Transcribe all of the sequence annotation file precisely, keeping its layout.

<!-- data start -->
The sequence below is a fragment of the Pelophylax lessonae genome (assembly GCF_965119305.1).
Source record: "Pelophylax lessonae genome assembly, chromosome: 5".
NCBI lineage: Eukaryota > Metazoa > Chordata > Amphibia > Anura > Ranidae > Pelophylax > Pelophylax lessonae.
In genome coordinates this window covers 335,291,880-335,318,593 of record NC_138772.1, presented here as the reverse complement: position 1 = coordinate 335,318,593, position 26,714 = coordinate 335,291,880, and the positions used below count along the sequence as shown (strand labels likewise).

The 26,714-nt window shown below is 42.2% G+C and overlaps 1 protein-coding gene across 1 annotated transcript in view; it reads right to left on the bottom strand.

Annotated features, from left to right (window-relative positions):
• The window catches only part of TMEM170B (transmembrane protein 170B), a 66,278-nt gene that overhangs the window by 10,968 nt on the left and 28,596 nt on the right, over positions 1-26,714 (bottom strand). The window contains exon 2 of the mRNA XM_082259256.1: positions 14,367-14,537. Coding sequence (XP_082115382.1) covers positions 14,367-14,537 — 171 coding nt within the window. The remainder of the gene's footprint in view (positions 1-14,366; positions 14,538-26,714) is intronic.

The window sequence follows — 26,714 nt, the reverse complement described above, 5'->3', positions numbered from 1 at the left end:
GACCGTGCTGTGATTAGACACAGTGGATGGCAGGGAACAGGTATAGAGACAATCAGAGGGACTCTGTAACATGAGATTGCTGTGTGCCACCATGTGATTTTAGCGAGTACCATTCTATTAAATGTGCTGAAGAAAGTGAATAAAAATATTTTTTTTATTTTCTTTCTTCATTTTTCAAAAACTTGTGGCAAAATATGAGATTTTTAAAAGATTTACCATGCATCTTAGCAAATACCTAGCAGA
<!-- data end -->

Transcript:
The sequence below is a fragment of the Pelophylax lessonae genome (assembly GCF_965119305.1).
Source record: "Pelophylax lessonae genome assembly, chromosome: 5".
NCBI lineage: Eukaryota > Metazoa > Chordata > Amphibia > Anura > Ranidae > Pelophylax > Pelophylax lessonae.
In genome coordinates this window covers 335,291,880-335,318,593 of record NC_138772.1, presented here as the reverse complement: position 1 = coordinate 335,318,593, position 26,714 = coordinate 335,291,880, and the positions used below count along the sequence as shown (strand labels likewise).

The 26,714-nt window shown below is 42.2% G+C and overlaps 1 protein-coding gene across 1 annotated transcript in view; it reads right to left on the bottom strand.

Annotated features, from left to right (window-relative positions):
• The window catches only part of TMEM170B (transmembrane protein 170B), a 66,278-nt gene that overhangs the window by 10,968 nt on the left and 28,596 nt on the right, over positions 1-26,714 (bottom strand). The window contains exon 2 of the mRNA XM_082259256.1: positions 14,367-14,537. Coding sequence (XP_082115382.1) covers positions 14,367-14,537 — 171 coding nt within the window. The remainder of the gene's footprint in view (positions 1-14,366; positions 14,538-26,714) is intronic.

The window sequence follows — 26,714 nt, the reverse complement described above, 5'->3', positions numbered from 1 at the left end:
GACCGTGCTGTGATTAGACACAGTGGATGGCAGGGAACAGGTATAGAGACAATCAGAGGGACTCTGTAACATGAGATTGCTGTGTGCCACCATGTGATTTTAGCGAGTACCATTCTATTAAATGTGCTGAAGAAAGTGAATAAAAATATTTTTTTTATTTTCTTTCTTCATTTTTCAAAAACTTGTGGCAAAATATGAGATTTTTAAAAGATTTACCATGCATCTTAGCAAATACCTAGCAGA